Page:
Option 3. Play it off as a joke. You’re at a dinner party, after all and this is no time to aggravate the situation. Keep that bow-tie straight and act casual. With enough non-chalance, maybe the party-goers will think it’s only a bit of fun among friends?

The Rishi Kapoor: Give up

Horror and resignation overwhelm Rishi Kapoor’s face during Tariq’s performance of “Kya Hua Tera Wada” from Hum Kisise Kam Nahin (1979)

Option 4. Give up. Just give up. How could you have not known of this beautiful subverted love story earlier? This is entirely your fault. You’re overwhelmed with moral guilt and regret–do the righteous thing and withdraw your nomination from the ballet entirely. In this way, you can quickly drop the villain label and return to your proper place as hero!

The Pran: Enjoy the show

Pran doesn’t ruffle a feather during Shammi Kapoor’s heartfelt and passionate “Dil Ke Jharoke” from Brahmachari (1968). But hey, when you’re as devastatingly sophisticated as Pran, you wouldn’t have time for these amateurs either.

Option 5. Enjoy the show. After all, who’s worried? This other guy has nothing on you, you suave gift to womankind.  Keep the entertainment coming! Oh, I’m sorry, honey, are you crying? Here, take my silk handkerchief. You might need it.

So the next time you hear the tinkerings of a tragic song start on the piano behind you, don’t panic. There is a way out! Just pick an approach from the textbook of Hindi films. If classic Bollywood has taught us anything about these moments, it’s that they can and will happen all the time. Tell us whose approach YOU prefer!

-Mrs. 55

The Glorification of Alcohol in Hindi Cinema

A study released in April of this year claimed that Indian adolescents aged 12-16 exposed to alcohol consumption in films were nearly three times more likely to drink than their peers who did not watch Bollywood movies. While this study most likely pertains to the movies released in the industry today, I would venture to say that the origins of this trend can be traced back to films from the Golden Era of Bollywood cinema. Indeed, the consumption of alcohol has been glorified on India’s silver screen for decades, especially through portrayal of sharaab (alcohol) songs in films. Here, I’ve compiled a list of my five favorite male and female sharaab numbers from the Golden Era–let’s take a closer look at these examples to examine how the consumption of alcohol has been portrayed cinematically and its implications on Indian culture.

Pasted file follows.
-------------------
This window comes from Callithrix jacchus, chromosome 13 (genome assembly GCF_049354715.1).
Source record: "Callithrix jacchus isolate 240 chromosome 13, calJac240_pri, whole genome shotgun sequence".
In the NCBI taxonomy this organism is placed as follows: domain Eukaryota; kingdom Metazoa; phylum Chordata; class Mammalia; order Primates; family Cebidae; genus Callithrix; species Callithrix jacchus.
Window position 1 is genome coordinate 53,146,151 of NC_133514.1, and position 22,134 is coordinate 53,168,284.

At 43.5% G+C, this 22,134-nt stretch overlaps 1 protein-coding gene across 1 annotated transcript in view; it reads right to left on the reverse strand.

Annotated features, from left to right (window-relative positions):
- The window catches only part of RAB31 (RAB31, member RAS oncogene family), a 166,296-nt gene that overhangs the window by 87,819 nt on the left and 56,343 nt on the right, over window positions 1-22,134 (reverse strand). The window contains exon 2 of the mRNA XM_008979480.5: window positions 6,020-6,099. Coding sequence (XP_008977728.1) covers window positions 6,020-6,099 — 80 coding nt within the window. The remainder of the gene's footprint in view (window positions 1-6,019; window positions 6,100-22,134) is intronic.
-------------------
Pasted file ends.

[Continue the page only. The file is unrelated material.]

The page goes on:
“Girls Just Want To Have Fun”

In Bollywood’s earliest days, drinking alcohol in films was portrayed as a strictly masculine activity, à la Devdas and other Bollywood heroes who have famously drowned their sorrows in liquor. In contrast, the idealized image of the traditional Indian woman did not permit the depiction of female alcohol consumption in the media.  This trend began to change in the 60s when films depicted heroines and female actresses playing roles in which they partook in the consumption of the Devil’s nectar, just like their male counterparts. As you can see below, the contexts in which female characters drink vary from film to film: alcohol has been used by the women of Bollywood as a coping mechanism, a means of revenge, or just a way to have a good time.

na jaao saiyaa.n (Sahib Bibi aur Ghulam, 1962): In this film based on a Bengali novel by Bimal Mitra, Meena Kumari gives one of her career’s best performances as Chhoti Bahu. Chhoti Bahu is married to young zamii.ndar (played by Rehman), who neglects his wife at home in order to take part in debauchery at local brothels on a nightly basis. In desperate need of her unfaithful husband’s companionship, she decides to take up drinking in order to keep him away from those pesky courtesans at night. In this heartbreaking song sung by Geeta Dutt, Chhoti Bahu drunkenly entreats her husband to stay at home and spend the night with her. In a truly unfortunate example of art mimicing real life, both Geeta and Meena would succumb to alcoholism as a way to cope with their unhappy marriages in the coming years. For those of you who enjoy this song, be sure to check out Hemant Kumar’s Bengali version of the same tune: “olir katha shune.